Wednesday, December 07, 2011

Peter's Powerful Testimony- Pt 5

I remember it like it was yesterday- in between two high school buddies, being beaten to death over a point I had made about the Christian faith. I was a new believer, and had read the passage below the night before- "slaves, be subject to your masters with all respect". And they were hammering me....

Right there in the small, quaint kitchen- I was the one under fire......

"You have to be kidding me! You mean that a slave should be happy to stay where he is!"
"Someone who trusts in God can be content in all circumstances"

One of my friends mom sat there- sympathetic with my plea- but I knew that even she wasn't buying it.

Almost 30 years later- the argument is more defined- and I wish I had a second chance to state my case.....


I Peter 2:13 nBe subject for the Lord's sake to every human institution,1 whether it be to the emperor2 as supreme, 14 or to governors as sent by him oto punish those who do evil and pto praise those who do good. 15 For this is the will of God, qthat by doing good you should put to silence the ignorance of foolish people. 16 rLive as people who are free, not using your freedom as a cover-up for evil, but sliving as servants3 of God. 17 tHonor everyone. uLove the brotherhood. vFear God. Honor the emperor.
18 wServants, be subject to your masters with all respect, not only to the good and gentle but also to the unjust. 19 For this is a gracious thing, when, xmindful of God, one endures sorrows while suffering unjustly. 20 For what credit is it if, when you sin and are beaten for it, you endure? But yif when you do good and suffer for it you endure, this is a gracious thing in the sight of God. 21 For zto this you have been called, ybecause Christ also suffered for you,aleaving you an example, so that you might follow in his steps. 22 bHe committed no sin, neither was deceit found in his mouth. 23 cWhen he was reviled, he did not revile in return; when he suffered, he did not threaten, dbut continued entrusting himself to him who judges justly. 24 eHe himself bore our sins in his body on the tree, that we fmight die to sin and glive to righteousness. hBy his wounds you have been healed. 25 For iyou were straying like sheep, but have now returned to jthe Shepherd and Overseer of your souls. (ESV)

Love and humility go hand in hand. There is also a yieldedness that becomes a part of the Christian's disposition. Christ said "Blessed are the meek for they will inherit the earth." But this is NOT as welcome a virtue in current society.

It is easy to mistake 'meekness for weakness' and often compels people to look at you and wonder where your manhood is.

So when it comes to 'submission'- our sinful human nature doesn't come to it easily or naturally. It feels like someone scratching on a chalkboard to hear someone bluntly screech, "The rules say..".

But notice Peter's admonition: For the Lord's sake- be subject to every human institution.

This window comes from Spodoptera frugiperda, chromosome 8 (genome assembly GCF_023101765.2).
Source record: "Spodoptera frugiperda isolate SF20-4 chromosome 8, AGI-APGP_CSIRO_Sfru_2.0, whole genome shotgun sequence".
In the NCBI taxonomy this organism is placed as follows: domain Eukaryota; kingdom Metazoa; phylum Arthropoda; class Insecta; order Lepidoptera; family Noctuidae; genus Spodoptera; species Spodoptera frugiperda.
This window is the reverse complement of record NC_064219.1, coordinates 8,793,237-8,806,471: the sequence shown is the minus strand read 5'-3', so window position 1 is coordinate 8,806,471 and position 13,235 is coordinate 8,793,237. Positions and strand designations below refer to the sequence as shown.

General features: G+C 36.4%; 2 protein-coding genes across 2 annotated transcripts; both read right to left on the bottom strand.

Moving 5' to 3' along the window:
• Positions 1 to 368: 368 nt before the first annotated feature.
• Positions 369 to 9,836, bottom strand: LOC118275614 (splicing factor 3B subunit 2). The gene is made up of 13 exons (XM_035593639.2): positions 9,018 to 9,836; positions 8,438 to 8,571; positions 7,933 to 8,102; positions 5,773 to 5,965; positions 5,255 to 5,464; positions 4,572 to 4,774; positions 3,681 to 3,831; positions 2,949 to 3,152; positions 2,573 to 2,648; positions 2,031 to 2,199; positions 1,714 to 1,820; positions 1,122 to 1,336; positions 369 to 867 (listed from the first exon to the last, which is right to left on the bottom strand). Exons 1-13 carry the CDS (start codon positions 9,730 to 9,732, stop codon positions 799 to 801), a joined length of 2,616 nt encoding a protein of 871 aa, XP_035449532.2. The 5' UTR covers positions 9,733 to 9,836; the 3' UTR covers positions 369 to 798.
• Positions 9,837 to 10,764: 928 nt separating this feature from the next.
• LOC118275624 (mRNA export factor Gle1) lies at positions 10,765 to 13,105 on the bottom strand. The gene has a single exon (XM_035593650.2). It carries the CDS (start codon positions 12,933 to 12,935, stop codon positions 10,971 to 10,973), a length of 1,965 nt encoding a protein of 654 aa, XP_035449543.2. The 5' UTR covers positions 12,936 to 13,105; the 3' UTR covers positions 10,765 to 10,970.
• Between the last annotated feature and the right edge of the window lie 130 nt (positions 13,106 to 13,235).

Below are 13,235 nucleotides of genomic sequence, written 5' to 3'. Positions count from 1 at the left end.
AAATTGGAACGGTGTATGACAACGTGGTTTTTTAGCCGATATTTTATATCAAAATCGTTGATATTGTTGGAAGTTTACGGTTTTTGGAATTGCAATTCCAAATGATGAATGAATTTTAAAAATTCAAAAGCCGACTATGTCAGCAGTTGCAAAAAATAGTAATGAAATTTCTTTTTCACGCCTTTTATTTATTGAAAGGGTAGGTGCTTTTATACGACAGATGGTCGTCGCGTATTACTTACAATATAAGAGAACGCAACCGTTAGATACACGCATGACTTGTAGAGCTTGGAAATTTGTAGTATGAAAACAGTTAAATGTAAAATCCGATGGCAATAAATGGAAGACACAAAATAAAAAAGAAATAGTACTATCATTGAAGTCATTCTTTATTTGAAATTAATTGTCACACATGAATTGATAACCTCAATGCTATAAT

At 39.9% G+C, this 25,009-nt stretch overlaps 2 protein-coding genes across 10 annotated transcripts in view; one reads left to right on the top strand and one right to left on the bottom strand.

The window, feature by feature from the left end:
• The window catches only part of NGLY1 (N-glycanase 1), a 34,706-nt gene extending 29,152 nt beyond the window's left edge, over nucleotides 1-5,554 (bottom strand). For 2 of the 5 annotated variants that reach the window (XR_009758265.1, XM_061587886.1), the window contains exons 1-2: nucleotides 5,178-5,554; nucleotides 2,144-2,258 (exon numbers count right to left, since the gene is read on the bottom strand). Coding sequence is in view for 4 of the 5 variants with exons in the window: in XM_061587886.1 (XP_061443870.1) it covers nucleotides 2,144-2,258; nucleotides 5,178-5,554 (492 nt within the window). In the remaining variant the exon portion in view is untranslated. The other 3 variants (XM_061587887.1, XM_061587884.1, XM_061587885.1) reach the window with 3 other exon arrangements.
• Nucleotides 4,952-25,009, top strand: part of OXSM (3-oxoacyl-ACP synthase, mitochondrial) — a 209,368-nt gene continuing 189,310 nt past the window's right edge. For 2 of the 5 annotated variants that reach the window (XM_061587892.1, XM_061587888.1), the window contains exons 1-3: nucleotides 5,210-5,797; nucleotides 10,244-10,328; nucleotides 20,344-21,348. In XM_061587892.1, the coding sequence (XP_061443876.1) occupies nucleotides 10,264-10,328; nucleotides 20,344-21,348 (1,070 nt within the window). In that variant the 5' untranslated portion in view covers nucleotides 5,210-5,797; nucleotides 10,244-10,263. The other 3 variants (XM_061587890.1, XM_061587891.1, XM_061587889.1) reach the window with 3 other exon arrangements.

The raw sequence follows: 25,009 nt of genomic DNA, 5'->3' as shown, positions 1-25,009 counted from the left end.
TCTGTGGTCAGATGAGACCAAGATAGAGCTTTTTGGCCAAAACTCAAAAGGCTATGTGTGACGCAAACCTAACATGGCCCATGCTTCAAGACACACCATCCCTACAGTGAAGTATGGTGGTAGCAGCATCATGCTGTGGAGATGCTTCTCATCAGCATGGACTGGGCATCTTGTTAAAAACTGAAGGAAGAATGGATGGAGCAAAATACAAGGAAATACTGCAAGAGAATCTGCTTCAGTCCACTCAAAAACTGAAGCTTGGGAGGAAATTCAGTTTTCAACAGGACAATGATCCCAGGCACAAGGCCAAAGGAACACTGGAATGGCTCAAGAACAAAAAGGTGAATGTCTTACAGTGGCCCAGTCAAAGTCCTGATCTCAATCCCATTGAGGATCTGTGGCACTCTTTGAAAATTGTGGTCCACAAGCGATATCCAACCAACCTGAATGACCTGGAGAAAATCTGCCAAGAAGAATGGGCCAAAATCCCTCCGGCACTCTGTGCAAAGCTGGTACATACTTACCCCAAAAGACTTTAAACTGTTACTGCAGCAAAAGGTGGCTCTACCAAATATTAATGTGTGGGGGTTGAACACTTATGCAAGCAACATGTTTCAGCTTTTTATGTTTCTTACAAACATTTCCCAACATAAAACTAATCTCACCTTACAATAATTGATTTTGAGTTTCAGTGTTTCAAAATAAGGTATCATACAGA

Again: It is the Lord's will to be yielded to the desires of authority.

And in the examples he gives, he include... slavery. Do what!? Is it a sin for a slave to rebel?

David Platt, Pastor of the Church at Brook Hills in Birmingham addressed that issue in a sermon on 1 Timothy 6- I have pasted his main points below:


 Slavery in History…
  • World history is filled with various types of slavery.
    • Hebrew servanthood.
    • Roman slavery.
    • Indentured servitude.
    • African slave trade.
  • Biblical history is filled with various perspectives on slavery.
    • Slavery is not a part of creation; it is a product of sin.
    • Specific situations in a sinful world warrant specific instructions to a sinful world.
  • Biblical instructions concerning slavery do not imply biblical approval of slavery.
In other words, what the Bible records or regulates doesn't mean it condones it......

  • The Bible condemns slavery.
    • Slavery that undermines God’s creation.
    • We have equal dignity before God.
    • We are equally submissive to God.
    • We will receive equal justice from God.
    • Slavery that violates God’s Word.
    • The Bible denounces physical abuse.
    • The Bible denounces human trafficking.

  • The Bible regulates slavery.
    • God mandates physical protection for slaves.
    • God requires financial provision for slaves.
    • God ensures caring supervision of slaves.
    • God promotes (and in some ways guarantees) eventual freedom from slavery.

  • The Bible encourages slaves.
    • Honor unbelieving masters.
    • For the glory of God.
    • For the advancement of the gospel.
  • Christianity is not aimed primarily at social reform.
  • Christianity is aimed primarily at personal redemption.
  • Respect believing masters.
  • Work wholeheartedly.
  • Serve selflessly.
  • The Bible redeems slavery.
  • The beauty of Christ…
  • Our Master has become our servant.
  • The essence of Christianity…
  • We gladly become His slave.
This type of life requires a healthy trust in God to control and use your circumstance in life. Peter encourages us to even endure suffering- the primary motivation is that Christ himself suffered for us.

Now... a bit of good news:

1) Freedom- the greatest freedom in the world is the one where we are completely justified in the sight of the Creator! So we are free, under the condemnation of no one!

2) The honor of suffering unjustly- a special place in God's heart.

Questions:
At what point do I rebel? Am I willing to trust God enough to obey the authority He has placed in my life?

Am I free? Do I feel free? Does this freedom motivate me to pursue the Lord?




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